Christmas is a day celebrated by many Christians worldwide, but is it really a Christian Holiday? Although it is celebrated as the birthday of Jesus Christ, the Son of God, it can be linked back to Paganism. What are actually the key signs that many Christians miss that makes it a Pagan Holiday? Christmas can be linked to Paganism through three major parts. These parts are Christmas customs, the Christmas tree, and the date December 25th.
There are many Christmas customs such as: holly, mistletoe, evergreen trees, decorating with lights, etc. All of these customs and more come from Paganism. "Many secular customs now associated with Christmas --- such as decorating with mistletoe, holly, and ivy; indulging in excessive eating and drinking; stringing lights in trees; and exchanging gifts --- can be tracked back to early Pagan festivals..." (Holidays, Festivals, and Celebrations of the World Dictionary, 83). These customs came from the Pagan celebration of the December Solstice. "Holly? Mistletoe? Evergreen trees? Poetic pagan customs concerning these have often been associated with the December Solstice..." (American Holidays and Special Days, 76). One of the most common customs is the Christmas tree.
On Christmas morning families gather around the Christmas tree to open up presents. Where did the Christmas tree originate? "Even the Christmas tree, a German custom introduced in Britain by Queen Victoria's husband, Albert, can trace its history back to ancient times, when trees were worshipped as spirits." (Holidays, Festivals, and Celebrations of the World Dictionary, 83). Since Christmas is a Christian Holiday, there is no better source than the Bible. In the book of Deuteronomy, chapter 12, verse 2, it states, "Ye shall utterly destroy all the places, wherein the nations which ye shall possess served their gods, upon the high mountains, and upon the hills, and under every green tree:" In this verse it talks about serving false gods under mountains, hills, and in particular, a green tree. If this is not enough evidence that the Christmas tree is not Christian, let us go into detail. In the book of Jeremiah, chapter 10, verses 1-6. it says, "Hear ye the word which the Lord speaketh unto you, O house of Israel: Thus saith the Lord, Learn not the ways of the heathen, and be not dismayed at the signs of Heaven; for the heathen are dismayed at them, for the customs of the people are vain: for one cutteth a tree out of the forest, the work of the work man, with the axe. They deck it with silver and with gold; they fasten it with nails and with hammers, that it move not. They are upright as the Palm tree, but speak not; they must needs be borne because they cannot go. Be not afraid of them; for they cannot do evil, neither also is it in them to do good. Forasmuch as there is none like unto thee, O LORD; thou art great, and thy name is great in might." Now in this verse it does talk about cutting a tree and decorating it. Before this is said, God states to, "Learn not the ways of the heathen." In the American Heritage College Dictionary, the word pagan is defined as a non-Christian; heathen. Although the Christmas tree is proved to have came from Paganism, what about the day that presents are opened from under the tree?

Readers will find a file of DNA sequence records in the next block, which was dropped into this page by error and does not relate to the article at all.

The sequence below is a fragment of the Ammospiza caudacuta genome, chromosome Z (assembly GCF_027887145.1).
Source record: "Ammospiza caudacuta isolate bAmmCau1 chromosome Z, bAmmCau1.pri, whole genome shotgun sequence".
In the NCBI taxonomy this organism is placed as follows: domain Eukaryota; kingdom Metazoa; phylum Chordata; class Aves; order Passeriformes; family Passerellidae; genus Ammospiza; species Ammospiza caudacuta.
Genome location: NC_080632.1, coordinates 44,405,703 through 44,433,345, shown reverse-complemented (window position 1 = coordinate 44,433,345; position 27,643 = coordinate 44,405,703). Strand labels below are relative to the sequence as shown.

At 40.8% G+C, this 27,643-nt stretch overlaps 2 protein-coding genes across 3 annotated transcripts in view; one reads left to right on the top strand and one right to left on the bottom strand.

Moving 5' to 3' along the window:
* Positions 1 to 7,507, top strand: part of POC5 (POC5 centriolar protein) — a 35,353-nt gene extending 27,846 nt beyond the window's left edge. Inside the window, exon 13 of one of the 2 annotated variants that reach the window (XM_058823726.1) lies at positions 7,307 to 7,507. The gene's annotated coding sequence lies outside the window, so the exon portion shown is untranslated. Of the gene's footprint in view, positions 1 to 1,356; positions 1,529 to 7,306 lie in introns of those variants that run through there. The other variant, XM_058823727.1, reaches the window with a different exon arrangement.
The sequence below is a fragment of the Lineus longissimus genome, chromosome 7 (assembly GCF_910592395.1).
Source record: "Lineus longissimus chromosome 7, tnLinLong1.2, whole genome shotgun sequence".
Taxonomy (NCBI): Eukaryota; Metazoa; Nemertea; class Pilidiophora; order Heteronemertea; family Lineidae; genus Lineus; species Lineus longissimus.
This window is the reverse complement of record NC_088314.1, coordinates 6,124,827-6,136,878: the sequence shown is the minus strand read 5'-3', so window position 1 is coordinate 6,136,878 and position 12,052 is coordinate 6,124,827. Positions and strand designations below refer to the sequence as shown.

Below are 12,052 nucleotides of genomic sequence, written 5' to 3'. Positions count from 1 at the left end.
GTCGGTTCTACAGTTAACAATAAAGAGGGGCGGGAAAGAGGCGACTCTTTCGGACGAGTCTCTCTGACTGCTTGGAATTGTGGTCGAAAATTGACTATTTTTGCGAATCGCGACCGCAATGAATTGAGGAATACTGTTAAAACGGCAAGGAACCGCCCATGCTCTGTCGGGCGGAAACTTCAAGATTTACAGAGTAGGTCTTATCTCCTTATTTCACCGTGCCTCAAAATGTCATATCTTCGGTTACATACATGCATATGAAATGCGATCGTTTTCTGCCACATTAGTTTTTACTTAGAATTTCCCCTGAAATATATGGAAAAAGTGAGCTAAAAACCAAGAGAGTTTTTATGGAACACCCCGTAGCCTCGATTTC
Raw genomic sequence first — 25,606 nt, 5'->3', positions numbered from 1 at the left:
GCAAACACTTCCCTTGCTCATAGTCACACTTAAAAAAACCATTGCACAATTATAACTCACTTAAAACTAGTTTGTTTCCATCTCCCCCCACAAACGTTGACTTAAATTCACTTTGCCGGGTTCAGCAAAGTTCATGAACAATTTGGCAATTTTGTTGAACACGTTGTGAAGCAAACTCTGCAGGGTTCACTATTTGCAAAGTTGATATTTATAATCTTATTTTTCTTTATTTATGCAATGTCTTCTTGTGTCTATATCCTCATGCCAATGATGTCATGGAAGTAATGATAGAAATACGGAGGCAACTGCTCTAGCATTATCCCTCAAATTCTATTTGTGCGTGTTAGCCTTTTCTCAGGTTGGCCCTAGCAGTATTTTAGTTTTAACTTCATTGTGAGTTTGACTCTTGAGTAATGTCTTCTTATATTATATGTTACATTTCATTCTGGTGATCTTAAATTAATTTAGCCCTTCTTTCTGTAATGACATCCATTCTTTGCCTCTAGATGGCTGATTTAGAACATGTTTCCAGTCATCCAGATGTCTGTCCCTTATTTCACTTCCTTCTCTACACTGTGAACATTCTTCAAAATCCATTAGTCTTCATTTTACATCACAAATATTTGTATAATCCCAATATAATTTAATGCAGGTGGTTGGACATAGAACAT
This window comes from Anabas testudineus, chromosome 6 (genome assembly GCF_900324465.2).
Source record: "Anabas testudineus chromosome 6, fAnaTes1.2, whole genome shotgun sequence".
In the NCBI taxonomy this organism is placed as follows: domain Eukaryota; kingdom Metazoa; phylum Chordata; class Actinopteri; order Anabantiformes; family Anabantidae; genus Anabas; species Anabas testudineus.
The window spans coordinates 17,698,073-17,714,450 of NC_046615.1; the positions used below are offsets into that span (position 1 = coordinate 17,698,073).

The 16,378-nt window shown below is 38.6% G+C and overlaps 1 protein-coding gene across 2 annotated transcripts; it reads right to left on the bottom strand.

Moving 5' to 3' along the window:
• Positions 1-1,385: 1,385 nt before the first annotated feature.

In the Bible there is no specific date for the birth of Jesus, but then how do we come up with December 25th? "...but most probably the reason is that early Christians wished the date to coincide with the Pagan Roman festival marking the "birthday of the unconquered sun"; this festival celebrated the winter solstice , when the days again began to lengthen and the sun begins to climb higher in the sky." (The New Encyclopedia Britannica, 283). Another resource says, "The choice of December 25 was probably influenced by the fact that on this day the Romans celebrated the Mithraic Sun-god, and that the Saturnalia also came at this time." (Collier's Encyclopedia, 403). In these quotes, it tells us that December 25th was not chosen because of the birth of Jesus, but because of a Pagan Sun-god. How do we get lights and gifts on December 25th? "On the Roman New Year (January 1st) homes were decorated with greenery and lights, and gifts were given to the children and the poor." (The New Encyclopedia Britannica, 283). Early "Christians" may have adopted the Roman New Year to fit their festival of Christmas.
Although it is true that the date was taken from Paganism, could Jesus actually been born in winter, on December 25th? In the Bible, the book of Luke, chapter 2, verse 8, it reads, "And there were in the same country shepherds abiding in the field, keeping watch over their flock by night." This verse was talking about what was in the "same country" as Jesus's birth. If we were to celebrate the birth of Jesus, it would not have been in winter. "The sheep were brought in under cover before mid-October to protect them from the cold rainy season that would follow." (Nicholas, www.RemnantofGod.org/PaganXmas.htm).
Is Christmas a Christian Holiday? Christmas can be linked back to Paganism through three major parts. These parts are Christmas customs, the Christmas tree, and the date December 25th. If early "Christians" wanted pagans to convert to Christianity, they should not have used this technique of Christmas. Instead of having Christians, they were creating Pagan's in "sheep's clothing." In other words they were mixing good with evil and God says in the Bible to "Abstain from all appearance of evil." (1 Thessalonians 5:22). Now the Bible itself can prove this holiday of Pagan or heathen origin. Jesus never asked anywhere in the Bible for us to worship Him on His birthday, so there is no reason to in a Pagan manner. We should, as Christians, worship Him everyday, no matter what.
Also see this poem by 'Joshua'